August 15, 2014 Rascal Flatts – Rewind (Album Review)
Rascal Flatts returned from a two year album hiatus this past May with their most recent release Rewind, the ninth studio album the group has released together since their inception in 1999. Rewind is an obvious attempt to update and modernize their sound in order to fit into the constantly changing country music landscape. During the early and mid-2000’s, Rascal Flatts was one of the biggest acts in any music genre in sales, popularity and touring. A dip in their prosperity as the 2010’s came was a turning point for the group that had maintained success and been a household name for around 15 years total. It prompted them to make significant changes in their sound, production, and musical style on Rewind, giving it a different feel then any of the previous albums they have recorded.
Facilitating their decision to make big changes in how their music sounded, Rascal Flatts broke it off with the producer of their last four albums, Dan Huff, and handed the reigns over to popular rock and pop producer Howard Benson. Benson, who has worked with artists and bands like My Chemical Romance, All American Rejects, Three Doors Down, Daughtry, Kelly Clarkson, Papa Roach, and Adam Lambert, might sound like an unlikely choice for a country group, but Benson has definitely achieved the goal of adjusting and modernizing Rascal Flatts sound to be more relevant in today’s country world and more desirable to radio stations. Outside of finding a new producer, the group even set out on their first radio tour in thirteen years this past January in an attempt to revitalize their slowly waning radio success.
The first single on Rewind, also titled “Rewind,” was released in January of 2014, debuting at #46 on the Billboard Country Airplay Chart, and #47 on the Billboard Hot Country Songs Chart. “Rewind” in particular really exemplifies Rascal Flatts attempt to have a more modern and fresh sound to their music. The usual flawless melodies and harmonies that we’ve grown used to from Rascal Flatts are still present in this track, but it also brings many new elements that make it more comparable to the sound that is popular and successful in country music today. The music in the background and throughout the track is a definite earworm. Although the subject matter covered in the song is nothing new in country, how Rascal Flatts executes it and the modern production in the song are very unique and original, for them in particular. The track even includes a George Straight name-drop which is always an attention grabber for listeners. “Rewind” peaked at #1 on the Mediabase country charts and #3 on the Billboard country charts, while selling 38,000 downloads in it’s first week, and 626,000 as of June 2014.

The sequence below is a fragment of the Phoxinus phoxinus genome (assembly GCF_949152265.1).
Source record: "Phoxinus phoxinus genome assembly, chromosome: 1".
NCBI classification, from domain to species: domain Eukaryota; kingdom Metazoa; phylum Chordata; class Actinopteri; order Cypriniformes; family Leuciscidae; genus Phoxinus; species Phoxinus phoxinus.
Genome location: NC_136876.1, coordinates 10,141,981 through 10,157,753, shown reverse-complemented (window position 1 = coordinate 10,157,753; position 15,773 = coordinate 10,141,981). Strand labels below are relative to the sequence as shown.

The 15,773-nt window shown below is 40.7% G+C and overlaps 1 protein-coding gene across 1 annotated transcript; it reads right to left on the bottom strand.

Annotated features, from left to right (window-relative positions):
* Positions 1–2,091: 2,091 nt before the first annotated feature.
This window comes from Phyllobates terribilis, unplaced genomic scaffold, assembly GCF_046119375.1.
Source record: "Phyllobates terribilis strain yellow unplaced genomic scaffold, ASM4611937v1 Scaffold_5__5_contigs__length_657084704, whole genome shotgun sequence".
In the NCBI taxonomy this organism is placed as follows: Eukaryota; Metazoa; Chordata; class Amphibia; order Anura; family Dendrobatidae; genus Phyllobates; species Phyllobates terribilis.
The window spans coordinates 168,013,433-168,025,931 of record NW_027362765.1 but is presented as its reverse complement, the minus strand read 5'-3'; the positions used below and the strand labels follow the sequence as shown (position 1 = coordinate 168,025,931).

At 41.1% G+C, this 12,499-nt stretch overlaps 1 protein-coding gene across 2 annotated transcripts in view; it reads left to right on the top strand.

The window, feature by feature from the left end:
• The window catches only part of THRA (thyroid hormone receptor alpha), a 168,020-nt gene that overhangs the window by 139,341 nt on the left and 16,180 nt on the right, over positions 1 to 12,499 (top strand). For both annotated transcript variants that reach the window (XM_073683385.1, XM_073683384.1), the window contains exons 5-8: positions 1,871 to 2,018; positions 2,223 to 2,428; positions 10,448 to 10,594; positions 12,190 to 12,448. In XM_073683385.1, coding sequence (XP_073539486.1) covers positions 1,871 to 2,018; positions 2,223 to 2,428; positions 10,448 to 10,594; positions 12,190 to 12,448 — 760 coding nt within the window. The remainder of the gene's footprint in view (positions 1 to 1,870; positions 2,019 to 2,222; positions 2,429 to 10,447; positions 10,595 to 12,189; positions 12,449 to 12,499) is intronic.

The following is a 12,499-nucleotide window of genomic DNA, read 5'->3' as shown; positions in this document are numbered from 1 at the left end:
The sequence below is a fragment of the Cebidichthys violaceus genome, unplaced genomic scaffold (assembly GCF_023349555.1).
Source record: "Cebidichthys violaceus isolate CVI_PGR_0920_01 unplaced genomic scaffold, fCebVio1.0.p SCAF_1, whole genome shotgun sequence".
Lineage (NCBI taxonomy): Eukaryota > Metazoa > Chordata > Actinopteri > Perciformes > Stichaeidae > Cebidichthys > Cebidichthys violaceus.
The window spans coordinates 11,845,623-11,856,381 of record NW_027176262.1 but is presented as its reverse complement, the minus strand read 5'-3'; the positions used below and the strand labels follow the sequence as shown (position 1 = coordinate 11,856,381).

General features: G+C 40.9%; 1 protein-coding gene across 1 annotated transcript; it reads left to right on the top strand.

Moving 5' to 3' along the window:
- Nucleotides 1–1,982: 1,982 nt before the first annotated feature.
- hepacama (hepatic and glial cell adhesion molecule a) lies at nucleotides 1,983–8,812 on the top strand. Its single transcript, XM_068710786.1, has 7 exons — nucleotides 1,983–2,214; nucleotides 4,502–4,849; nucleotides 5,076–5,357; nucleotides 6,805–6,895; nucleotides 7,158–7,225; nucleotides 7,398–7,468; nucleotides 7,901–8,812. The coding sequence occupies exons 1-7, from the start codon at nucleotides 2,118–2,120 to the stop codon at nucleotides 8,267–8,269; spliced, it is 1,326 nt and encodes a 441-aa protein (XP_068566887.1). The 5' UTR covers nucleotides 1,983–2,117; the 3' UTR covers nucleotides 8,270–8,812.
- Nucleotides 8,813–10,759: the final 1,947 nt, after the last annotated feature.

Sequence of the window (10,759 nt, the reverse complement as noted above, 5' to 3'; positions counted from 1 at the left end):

The opening track and current (second) single on Rewind, “Payback,” starts the album off with energy from the get-go. A very upbeat and catchy song, “Payback” is a breakup/revenge song from the point of view of a man persuading a recently single woman to go out with him as revenge on her previous boyfriend who treated her badly. The song seems to have been hit or miss so far among longtime fans of Rascal Flatts, but the track is very radio friendly, has a relatable subject, and one that makes you want to turn up the volume and sing along.
Other significant tracks on Rewind include “I Have Never Been To Memphis” a throwback to a sound we are more used to from Rascal Flatts, and possible future single candidates “Night of Our Lives”, “DJ Tonight”, “Riot”, and “I’m On Fire”, all very polished, pop-influenced and radio-friendly songs. “DJ Tonight” might be the catchiest and most pop sounding song on the album, with a hook that will capture fans from the first listen, the exact type of song that country radio has been eating up lately.
As a whole, Rascal Flatts did a solid job reinventing themselves to keep their sound up-to-date with today’s country music. Rewind has its flaws, and there are some moment some fans may find less enjoyable such as the twelfth track “Honeysuckle Lazy,” where they attempt an edgier and distinguishable sound. Instead, it just ends up with loud and cluttered production, and the group seeming a bit out of their element. Perhaps these are just growing pains as the band spreads their wings as musicians. For those that have been career-long fans of the group and are very accustomed to the sound they have retained for the better part of fifteen years, Rascal Flatt’s new sound may be a bit jarring and will definitely take some getting used to. Despite this, their evolved sound will help introduce a new and younger demographic of fans to their music, and with the success of Rewind, it has already planted the seeds for rejuvenating their radio success. Hopefully Rewind is the beginning of a path of continued longevity for Rascal Flatts, a band who has been much loved in country music and a staple in the genre for over a decade. CrypticRock give this album 3 out of 5 stars.